“This $90 million investment is the highest general obligation funding level to date; it is not only an investment in the water quality of Long Island Sound, it is an investment in our future,” Schmalz said.

The funding is two years’ late, and there’s no word that I know of about whether Rell will sign it, but if it survives Connecticut will finally go back to meeting its obligations.


DEP Taking a New Look at Millstone's Permit

The Connecticut DEP is changing course on a new permit for the cooling system at the Millstone nuclear power plant, in Waterford. Earlier this year, a federal judge ruled that nuclear power plants need to do a better job protecting fish, which get destroyed when they are sucked into cooling systems (some background here). The DEP had already been in the process of rewriting Millstone’s permit but decided recently that it needed to revise the revision.

Here’s what The Day reported:

This spring, before the DEP could hold a public hearing on its proposed permit, a federal appeals court ruled that the U.S. Environmental Protection Agency and state regulators need to take into account the “best technology available” when issuing permits. Such equipment could include costly cooling towers that would re-circulate water and kill fewer fish and fish larvae.

In the federal court case, Riverkeeper II v. EPA, the 2nd Circuit U.S. Court of Appeals also determined that using a cost/benefit analysis to determine what constitutes the best technology available is not in keeping with the tenets of the Clean Water Act. A number of environmental groups and states, including Connecticut, were parties to the Riverkeeper case.

Schain said it's likely the revised permit will require Millstone owner Dominion to look at all available technologies in addressing the nuclear reactor operations' impact on aquatic life. The old Millstone permit is still in effect while the new process moves forward, he said.


Saturday's Modern House Day is Almost Sold Out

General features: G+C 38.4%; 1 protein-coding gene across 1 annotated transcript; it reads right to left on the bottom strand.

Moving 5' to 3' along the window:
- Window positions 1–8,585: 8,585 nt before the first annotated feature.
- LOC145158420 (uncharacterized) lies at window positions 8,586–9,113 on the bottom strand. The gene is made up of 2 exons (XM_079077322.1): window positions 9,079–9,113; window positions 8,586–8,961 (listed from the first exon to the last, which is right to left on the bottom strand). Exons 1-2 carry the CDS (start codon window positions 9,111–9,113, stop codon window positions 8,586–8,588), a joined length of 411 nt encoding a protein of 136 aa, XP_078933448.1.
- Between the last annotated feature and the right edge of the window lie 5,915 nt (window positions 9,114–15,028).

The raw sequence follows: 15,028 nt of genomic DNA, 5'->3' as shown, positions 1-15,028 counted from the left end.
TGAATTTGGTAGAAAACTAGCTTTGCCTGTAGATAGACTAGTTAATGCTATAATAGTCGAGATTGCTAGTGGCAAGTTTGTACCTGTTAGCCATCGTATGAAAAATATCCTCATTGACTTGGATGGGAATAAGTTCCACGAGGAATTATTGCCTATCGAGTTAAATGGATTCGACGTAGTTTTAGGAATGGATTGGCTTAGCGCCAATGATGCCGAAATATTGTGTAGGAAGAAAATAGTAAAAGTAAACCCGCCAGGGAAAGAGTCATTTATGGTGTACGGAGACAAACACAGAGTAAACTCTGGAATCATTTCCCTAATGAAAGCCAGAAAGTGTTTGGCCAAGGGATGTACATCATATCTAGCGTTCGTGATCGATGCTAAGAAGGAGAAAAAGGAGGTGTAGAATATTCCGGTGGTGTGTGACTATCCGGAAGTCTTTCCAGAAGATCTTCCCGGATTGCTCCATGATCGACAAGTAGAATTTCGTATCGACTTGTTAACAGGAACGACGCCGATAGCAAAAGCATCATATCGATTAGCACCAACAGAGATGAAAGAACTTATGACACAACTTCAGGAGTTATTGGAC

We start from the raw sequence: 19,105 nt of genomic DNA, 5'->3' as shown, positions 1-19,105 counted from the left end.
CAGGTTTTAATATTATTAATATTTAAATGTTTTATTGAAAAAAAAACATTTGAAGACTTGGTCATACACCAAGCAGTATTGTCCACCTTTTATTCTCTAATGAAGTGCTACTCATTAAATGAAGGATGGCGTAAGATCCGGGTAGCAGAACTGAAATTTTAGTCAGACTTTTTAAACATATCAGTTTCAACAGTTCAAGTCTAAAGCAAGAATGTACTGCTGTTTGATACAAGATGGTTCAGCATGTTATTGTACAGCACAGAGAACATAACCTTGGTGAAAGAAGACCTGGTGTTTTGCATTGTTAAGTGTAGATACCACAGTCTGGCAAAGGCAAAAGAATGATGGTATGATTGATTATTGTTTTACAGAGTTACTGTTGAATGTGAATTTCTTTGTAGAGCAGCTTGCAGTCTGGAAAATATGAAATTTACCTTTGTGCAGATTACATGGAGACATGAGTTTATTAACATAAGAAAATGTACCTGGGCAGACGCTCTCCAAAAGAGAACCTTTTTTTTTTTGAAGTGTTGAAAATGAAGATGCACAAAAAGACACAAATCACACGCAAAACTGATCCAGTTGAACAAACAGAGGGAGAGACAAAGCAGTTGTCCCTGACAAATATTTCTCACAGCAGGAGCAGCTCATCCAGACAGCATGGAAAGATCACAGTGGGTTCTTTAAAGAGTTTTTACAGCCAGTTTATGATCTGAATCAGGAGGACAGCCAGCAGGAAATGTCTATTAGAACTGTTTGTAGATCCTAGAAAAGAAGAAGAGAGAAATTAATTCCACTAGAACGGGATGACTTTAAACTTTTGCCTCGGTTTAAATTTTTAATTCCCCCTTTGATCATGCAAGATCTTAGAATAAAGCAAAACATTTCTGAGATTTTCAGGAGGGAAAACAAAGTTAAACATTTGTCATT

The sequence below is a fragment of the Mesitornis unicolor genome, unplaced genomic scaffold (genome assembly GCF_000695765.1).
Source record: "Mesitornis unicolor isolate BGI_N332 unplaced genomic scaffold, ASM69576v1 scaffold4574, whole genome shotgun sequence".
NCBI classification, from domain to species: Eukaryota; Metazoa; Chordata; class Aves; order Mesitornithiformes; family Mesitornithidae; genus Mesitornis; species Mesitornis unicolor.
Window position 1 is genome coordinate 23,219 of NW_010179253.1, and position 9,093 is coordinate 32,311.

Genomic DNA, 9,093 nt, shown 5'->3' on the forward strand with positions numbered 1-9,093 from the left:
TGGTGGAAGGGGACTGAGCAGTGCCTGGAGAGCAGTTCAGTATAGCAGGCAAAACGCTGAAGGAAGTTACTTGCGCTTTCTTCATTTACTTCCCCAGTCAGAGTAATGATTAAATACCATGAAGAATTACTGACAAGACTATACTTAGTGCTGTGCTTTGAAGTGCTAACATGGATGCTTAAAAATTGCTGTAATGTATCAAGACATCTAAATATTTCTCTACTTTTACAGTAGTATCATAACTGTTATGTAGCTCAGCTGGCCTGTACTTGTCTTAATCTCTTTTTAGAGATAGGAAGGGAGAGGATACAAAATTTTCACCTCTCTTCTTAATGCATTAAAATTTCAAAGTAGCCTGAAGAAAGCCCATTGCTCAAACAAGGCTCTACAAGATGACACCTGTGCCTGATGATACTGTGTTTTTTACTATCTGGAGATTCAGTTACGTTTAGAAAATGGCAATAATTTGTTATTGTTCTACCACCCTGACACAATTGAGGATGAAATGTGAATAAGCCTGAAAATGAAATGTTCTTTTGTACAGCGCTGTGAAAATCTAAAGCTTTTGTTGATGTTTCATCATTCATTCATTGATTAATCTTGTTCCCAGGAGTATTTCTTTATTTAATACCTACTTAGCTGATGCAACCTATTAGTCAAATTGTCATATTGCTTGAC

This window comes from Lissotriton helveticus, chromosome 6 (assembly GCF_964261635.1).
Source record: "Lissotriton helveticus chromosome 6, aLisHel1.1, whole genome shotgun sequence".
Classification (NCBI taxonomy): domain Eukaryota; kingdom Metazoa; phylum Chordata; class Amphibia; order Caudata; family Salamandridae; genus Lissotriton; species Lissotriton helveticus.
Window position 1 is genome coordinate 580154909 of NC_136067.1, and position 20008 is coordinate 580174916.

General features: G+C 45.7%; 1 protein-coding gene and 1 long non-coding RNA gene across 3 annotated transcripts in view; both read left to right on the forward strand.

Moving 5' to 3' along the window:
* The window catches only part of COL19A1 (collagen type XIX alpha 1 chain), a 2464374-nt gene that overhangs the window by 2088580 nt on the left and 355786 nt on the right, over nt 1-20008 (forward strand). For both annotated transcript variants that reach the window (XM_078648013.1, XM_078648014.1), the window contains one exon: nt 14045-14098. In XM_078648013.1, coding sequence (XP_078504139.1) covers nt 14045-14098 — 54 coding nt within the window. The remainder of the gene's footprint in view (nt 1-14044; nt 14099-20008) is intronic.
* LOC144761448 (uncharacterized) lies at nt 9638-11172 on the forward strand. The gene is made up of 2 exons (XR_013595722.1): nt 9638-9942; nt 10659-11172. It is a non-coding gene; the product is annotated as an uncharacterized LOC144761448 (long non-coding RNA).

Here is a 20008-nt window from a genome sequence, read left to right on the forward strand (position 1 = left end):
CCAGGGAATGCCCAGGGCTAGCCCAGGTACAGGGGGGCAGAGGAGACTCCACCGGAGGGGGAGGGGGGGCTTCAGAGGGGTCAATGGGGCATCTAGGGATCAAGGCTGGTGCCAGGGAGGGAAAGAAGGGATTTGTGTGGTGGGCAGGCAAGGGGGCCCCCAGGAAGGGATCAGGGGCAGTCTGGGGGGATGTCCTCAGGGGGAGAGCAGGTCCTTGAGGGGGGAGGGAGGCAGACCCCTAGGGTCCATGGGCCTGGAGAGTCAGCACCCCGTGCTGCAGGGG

[Read 'Modern,' our new modern house blog, here.]

At a last-minute organizing session last night for Saturday’s Modern House Day in New Canaan, I learned that 179 tickets have been sold and only five or so slots remain. I also learned that at each of the five houses we’ll be touring, there will be an architect (for one of the houses, the architect who actually designed it, John Black Lee, will be the house architect) and a docent, and each bus will have an architect and a docent. Gina is the docent for one of the buses, and I’m the architect.

Maybe I should write it “architect” – I’m of course not an architect, although the organizers of the event don’t seem particularly concerned about that. Luckily for the people who will be on my bus, the bus architects were told not to talk too much about each house before we get to it; the house architects will handle all that.

If you’re interested in one of the last tickets, click here for information.


Tuesday, October 30, 2007

Revkin's Dot Earth Blog

I and a bunch of others in his address book got an e-mail from Andy Revkin last night saying he's launched a new blog for the Times, called Dot Earth. Here's what he said:

Just a general heads-up that my new blog on the elusive notion of sustainability, Dot Earth, is formally up and running as of Tuesday at after a 'soft' launch last couple days.

Some fun posts on bush, the population 'cluster' bomb, a primate painter (painter of rare primates), a contest offering cash rewards for emissions cuts, and more. And please have a look at the slideshow, which kind of explains why I'm doing this.

I hope you'll have a read, post a comment if something strikes a chord, pass me feedback, and pass the link around if you like what you see.

Andy's a good guy and obviously a first-rate reporter, and I would have linked to his blog anyway, but I'm especially happy to because he linked to Sphere. Go read it, here.

Connecticut Gets EPA Award for Innovative Program While the State Dithers on Funding for the Sound Cleanup. (Why Doesn't NY Have a Trading Program?)